I have found during my 77 years of varied experience and personal analysis, that immersing one’s self in a religious order can be either a centering experience or a fragmenting one. I have known people whose faith is rooted so deeply and strongly in their belief (whatever that may be) that they cannot be shaken from it. On the other hand I have know people whose faith has shallow roots, who with their questioning of their beliefs flail about in seeking answers to their questions without success, resulting in either becoming an aethiest or an agnostic. On the other hand (did you notice I have three hands?) some people go blithely through their lives without a spiritual anchor, not bothering or caring to involve themselves in any religious order. I can understand the religious impact of catholicism on Altman’s work. I have studied catholicism and found it to be unalterably structured for the individual who commits himself to it. This structuring, or rote effect, leaves little or no variation in one’s beliefs — the concept of Free Will is smothered by the very organization of the Catholic Church from the Pope and Cardinals, down to the Fathers and Friars. A Catholic prays to intermediaries, like the holy Mary, Mother of Jesus, or to a particular saint depending on which category his prayer fits. Ah, well, my intention is not to be critical of catholicism, only to show that it can sometimes present a dilemma in the life of a Catholic. This problem usually does not present itself in one who belongs to a protestant sect such as Baptist, Prespyterian, Lutheran, etc. (The Episcapalions, or should I say the Angelicans, are an exception in that they voluntarily bind themselves to the Holy See and the Roman Catholic Church.) Protestants in general subscribe to God’s gift of Free Will which can also create problems in the solidity of a person’s belief commitment and the strength of his faith.Regardless of one’s religious belief, it is a challenge to provide proof of that belief. How can anyone prove his belief in His Creator? Faith is a mixture of believing and hoping that something will come true. Faith, Hope, and Love, and the greatest of these is Love. The Ten Commandments. Man’s inventive Golden Rule. All these factors will color all facets of a person’s life for better or worse.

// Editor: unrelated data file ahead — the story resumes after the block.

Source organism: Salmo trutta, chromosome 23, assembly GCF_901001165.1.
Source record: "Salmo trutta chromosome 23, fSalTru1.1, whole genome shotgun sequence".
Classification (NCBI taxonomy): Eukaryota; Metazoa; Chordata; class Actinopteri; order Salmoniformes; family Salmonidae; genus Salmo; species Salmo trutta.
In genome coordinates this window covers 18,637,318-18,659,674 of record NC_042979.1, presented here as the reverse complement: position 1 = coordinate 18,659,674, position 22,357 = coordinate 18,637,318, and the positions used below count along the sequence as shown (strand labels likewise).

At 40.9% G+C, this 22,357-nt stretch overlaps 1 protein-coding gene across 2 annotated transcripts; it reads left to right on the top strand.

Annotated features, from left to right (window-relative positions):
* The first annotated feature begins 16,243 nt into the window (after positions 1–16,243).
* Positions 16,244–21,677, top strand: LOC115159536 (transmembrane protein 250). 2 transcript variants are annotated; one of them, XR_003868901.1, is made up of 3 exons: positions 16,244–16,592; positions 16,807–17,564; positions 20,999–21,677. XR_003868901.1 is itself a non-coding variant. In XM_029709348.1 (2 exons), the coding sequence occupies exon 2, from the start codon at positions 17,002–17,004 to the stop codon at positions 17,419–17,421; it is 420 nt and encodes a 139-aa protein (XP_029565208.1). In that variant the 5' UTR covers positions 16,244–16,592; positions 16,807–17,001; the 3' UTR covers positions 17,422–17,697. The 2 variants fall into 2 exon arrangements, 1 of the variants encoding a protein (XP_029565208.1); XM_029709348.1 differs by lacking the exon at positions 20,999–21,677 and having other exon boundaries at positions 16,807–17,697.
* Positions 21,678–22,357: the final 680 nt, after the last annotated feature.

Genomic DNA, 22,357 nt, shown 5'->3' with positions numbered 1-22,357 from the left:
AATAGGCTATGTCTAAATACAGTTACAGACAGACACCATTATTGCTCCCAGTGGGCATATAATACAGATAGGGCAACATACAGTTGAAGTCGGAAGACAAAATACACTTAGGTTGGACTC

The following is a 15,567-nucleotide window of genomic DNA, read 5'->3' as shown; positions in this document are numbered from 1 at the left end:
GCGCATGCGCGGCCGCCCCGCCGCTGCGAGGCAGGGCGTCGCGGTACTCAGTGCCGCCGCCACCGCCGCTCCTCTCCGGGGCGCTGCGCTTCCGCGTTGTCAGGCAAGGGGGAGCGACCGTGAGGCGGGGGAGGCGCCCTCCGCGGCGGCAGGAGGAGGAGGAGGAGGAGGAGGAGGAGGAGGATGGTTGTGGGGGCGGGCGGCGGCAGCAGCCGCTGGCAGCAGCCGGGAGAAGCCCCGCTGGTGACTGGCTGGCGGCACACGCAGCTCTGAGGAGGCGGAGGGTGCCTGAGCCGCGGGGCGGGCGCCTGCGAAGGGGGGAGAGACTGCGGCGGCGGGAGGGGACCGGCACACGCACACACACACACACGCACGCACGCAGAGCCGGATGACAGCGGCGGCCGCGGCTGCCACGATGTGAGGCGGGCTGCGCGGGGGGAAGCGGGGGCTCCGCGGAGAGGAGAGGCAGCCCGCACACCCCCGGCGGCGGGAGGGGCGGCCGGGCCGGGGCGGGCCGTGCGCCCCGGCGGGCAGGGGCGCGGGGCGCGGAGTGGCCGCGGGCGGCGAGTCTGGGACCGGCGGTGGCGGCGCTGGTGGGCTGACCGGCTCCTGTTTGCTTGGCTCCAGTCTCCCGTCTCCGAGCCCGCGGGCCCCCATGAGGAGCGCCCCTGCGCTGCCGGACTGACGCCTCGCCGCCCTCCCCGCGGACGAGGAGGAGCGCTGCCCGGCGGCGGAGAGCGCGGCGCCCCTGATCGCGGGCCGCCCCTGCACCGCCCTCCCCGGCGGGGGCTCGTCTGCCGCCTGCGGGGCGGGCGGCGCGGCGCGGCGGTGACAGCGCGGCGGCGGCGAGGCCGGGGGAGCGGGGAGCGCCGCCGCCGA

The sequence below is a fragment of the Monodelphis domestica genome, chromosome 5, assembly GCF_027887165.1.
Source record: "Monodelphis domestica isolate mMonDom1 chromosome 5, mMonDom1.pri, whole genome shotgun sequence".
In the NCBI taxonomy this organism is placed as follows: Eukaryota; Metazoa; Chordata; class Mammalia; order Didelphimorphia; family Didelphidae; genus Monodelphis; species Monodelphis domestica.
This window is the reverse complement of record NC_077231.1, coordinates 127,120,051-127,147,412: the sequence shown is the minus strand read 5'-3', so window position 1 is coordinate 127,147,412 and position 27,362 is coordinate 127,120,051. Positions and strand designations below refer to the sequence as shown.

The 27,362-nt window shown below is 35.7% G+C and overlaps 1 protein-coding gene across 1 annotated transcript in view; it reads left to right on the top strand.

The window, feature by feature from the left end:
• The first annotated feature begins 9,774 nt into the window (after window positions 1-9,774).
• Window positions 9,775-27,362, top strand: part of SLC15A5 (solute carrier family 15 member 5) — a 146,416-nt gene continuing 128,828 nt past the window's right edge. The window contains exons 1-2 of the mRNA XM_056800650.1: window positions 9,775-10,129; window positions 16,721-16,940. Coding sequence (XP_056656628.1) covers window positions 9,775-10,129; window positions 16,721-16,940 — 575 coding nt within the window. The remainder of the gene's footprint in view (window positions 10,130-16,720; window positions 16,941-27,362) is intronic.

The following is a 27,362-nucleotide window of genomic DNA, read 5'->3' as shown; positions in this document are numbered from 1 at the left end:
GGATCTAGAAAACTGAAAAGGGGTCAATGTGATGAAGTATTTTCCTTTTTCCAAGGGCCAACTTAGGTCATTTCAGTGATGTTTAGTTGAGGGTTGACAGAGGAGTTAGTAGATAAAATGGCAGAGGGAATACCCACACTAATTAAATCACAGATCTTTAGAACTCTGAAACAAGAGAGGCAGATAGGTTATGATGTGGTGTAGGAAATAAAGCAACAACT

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Regina O'Leary